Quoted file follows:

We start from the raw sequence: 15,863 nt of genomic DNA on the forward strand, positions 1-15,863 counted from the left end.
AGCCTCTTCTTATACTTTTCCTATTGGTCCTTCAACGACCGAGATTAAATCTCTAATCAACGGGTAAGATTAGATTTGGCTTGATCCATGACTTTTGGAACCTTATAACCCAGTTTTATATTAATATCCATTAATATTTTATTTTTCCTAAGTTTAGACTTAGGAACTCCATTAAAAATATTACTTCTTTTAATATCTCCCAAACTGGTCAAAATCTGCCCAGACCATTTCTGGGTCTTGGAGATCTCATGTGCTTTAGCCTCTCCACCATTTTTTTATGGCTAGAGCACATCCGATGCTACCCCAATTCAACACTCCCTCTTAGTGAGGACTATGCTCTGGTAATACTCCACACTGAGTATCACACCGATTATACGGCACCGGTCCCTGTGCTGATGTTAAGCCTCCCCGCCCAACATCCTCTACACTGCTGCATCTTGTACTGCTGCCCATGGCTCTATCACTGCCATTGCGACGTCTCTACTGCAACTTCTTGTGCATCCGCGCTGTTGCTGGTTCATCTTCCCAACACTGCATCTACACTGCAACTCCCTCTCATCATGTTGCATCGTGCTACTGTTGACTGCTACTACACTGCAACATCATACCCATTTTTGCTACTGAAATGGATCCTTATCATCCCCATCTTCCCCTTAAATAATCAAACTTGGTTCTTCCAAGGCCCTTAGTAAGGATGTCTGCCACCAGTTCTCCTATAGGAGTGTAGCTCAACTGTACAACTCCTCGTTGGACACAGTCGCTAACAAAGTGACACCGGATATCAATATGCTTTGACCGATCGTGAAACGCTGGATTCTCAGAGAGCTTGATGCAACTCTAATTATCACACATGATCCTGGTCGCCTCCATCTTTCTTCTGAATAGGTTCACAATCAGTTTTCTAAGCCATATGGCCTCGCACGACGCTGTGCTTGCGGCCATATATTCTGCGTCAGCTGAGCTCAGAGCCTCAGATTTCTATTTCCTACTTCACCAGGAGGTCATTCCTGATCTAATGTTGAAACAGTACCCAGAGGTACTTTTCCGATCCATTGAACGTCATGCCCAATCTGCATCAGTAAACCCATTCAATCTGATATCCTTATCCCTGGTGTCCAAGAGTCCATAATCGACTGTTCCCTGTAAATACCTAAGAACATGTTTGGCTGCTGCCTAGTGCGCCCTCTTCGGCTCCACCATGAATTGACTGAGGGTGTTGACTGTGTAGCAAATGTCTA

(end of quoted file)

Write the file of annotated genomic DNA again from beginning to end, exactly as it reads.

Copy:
We start from the raw sequence: 15,863 nt of genomic DNA on the forward strand, positions 1-15,863 counted from the left end.
AGCCTCTTCTTATACTTTTCCTATTGGTCCTTCAACGACCGAGATTAAATCTCTAATCAACGGGTAAGATTAGATTTGGCTTGATCCATGACTTTTGGAACCTTATAACCCAGTTTTATATTAATATCCATTAATATTTTATTTTTCCTAAGTTTAGACTTAGGAACTCCATTAAAAATATTACTTCTTTTAATATCTCCCAAACTGGTCAAAATCTGCCCAGACCATTTCTGGGTCTTGGAGATCTCATGTGCTTTAGCCTCTCCACCATTTTTTTATGGCTAGAGCACATCCGATGCTACCCCAATTCAACACTCCCTCTTAGTGAGGACTATGCTCTGGTAATACTCCACACTGAGTATCACACCGATTATACGGCACCGGTCCCTGTGCTGATGTTAAGCCTCCCCGCCCAACATCCTCTACACTGCTGCATCTTGTACTGCTGCCCATGGCTCTATCACTGCCATTGCGACGTCTCTACTGCAACTTCTTGTGCATCCGCGCTGTTGCTGGTTCATCTTCCCAACACTGCATCTACACTGCAACTCCCTCTCATCATGTTGCATCGTGCTACTGTTGACTGCTACTACACTGCAACATCATACCCATTTTTGCTACTGAAATGGATCCTTATCATCCCCATCTTCCCCTTAAATAATCAAACTTGGTTCTTCCAAGGCCCTTAGTAAGGATGTCTGCCACCAGTTCTCCTATAGGAGTGTAGCTCAACTGTACAACTCCTCGTTGGACACAGTCGCTAACAAAGTGACACCGGATATCAATATGCTTTGACCGATCGTGAAACGCTGGATTCTCAGAGAGCTTGATGCAACTCTAATTATCACACATGATCCTGGTCGCCTCCATCTTTCTTCTGAATAGGTTCACAATCAGTTTTCTAAGCCATATGGCCTCGCACGACGCTGTGCTTGCGGCCATATATTCTGCGTCAGCTGAGCTCAGAGCCTCAGATTTCTATTTCCTACTTCACCAGGAGGTCATTCCTGATCTAATGTTGAAACAGTACCCAGAGGTACTTTTCCGATCCATTGAACGTCATGCCCAATCTGCATCAGTAAACCCATTCAATCTGATATCCTTATCCCTGGTGTCCAAGAGTCCATAATCGACTGTTCCCTGTAAATACCTAAGAACATGTTTGGCTGCTGCCTAGTGCGCCCTCTTCGGCTCCACCATGAATTGACTGAGGGTGTTGACTGTGTAGCAAATGTCTA